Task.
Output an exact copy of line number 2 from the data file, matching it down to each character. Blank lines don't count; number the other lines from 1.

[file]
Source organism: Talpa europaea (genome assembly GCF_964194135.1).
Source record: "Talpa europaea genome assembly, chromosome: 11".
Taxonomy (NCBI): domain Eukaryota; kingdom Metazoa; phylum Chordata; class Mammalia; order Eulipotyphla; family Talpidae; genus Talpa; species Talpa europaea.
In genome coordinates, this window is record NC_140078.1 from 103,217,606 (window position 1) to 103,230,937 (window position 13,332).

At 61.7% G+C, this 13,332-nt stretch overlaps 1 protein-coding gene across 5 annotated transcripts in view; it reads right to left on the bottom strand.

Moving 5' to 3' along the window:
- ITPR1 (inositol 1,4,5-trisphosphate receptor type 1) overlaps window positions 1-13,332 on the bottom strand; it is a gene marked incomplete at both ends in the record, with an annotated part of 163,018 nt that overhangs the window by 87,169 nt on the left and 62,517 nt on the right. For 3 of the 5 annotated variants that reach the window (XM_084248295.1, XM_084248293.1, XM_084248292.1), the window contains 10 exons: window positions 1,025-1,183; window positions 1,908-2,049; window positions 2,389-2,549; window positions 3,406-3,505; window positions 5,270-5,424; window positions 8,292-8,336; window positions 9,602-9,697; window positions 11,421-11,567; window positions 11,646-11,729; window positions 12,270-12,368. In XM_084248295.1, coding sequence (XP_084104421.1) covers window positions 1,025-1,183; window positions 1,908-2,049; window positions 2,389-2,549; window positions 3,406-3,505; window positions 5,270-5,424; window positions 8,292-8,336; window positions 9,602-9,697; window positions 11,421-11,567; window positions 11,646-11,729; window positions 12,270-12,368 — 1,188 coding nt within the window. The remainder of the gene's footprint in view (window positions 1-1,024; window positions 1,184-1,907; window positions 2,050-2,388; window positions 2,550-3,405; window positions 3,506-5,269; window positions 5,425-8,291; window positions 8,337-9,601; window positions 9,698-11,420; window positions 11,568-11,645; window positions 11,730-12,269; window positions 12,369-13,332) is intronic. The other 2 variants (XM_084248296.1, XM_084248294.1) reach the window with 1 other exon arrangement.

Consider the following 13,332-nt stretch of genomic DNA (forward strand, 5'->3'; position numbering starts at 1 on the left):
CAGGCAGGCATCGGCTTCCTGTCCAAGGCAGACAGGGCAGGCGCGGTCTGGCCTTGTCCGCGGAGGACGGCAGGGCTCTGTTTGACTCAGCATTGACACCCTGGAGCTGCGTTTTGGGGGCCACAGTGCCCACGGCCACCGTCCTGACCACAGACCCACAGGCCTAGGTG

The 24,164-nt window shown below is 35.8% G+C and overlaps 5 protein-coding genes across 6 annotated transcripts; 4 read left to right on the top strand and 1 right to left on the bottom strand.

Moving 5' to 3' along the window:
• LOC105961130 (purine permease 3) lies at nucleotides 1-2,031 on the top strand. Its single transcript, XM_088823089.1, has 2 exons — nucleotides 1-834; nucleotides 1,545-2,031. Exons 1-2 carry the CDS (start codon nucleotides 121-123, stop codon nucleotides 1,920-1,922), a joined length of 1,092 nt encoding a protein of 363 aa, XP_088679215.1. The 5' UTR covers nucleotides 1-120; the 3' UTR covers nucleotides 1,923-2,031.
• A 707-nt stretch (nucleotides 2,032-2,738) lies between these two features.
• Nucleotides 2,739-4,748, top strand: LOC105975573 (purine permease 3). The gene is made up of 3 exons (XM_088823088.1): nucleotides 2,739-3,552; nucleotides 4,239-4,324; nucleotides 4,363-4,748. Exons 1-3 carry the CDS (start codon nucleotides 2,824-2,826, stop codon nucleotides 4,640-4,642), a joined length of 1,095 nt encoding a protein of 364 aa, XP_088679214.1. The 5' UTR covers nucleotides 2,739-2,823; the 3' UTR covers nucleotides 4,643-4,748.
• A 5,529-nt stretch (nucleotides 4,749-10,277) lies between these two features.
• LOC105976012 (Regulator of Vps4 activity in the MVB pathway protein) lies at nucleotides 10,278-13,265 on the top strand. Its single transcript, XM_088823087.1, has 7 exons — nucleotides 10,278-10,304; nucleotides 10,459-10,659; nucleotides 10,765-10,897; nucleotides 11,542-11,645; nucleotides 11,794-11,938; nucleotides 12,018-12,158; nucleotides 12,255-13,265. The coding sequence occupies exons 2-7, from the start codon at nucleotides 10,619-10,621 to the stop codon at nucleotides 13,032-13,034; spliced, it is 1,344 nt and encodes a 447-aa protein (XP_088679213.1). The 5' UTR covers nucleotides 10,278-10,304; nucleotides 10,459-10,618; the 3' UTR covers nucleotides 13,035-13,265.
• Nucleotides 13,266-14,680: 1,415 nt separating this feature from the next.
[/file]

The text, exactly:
Source record: "Talpa europaea genome assembly, chromosome: 11".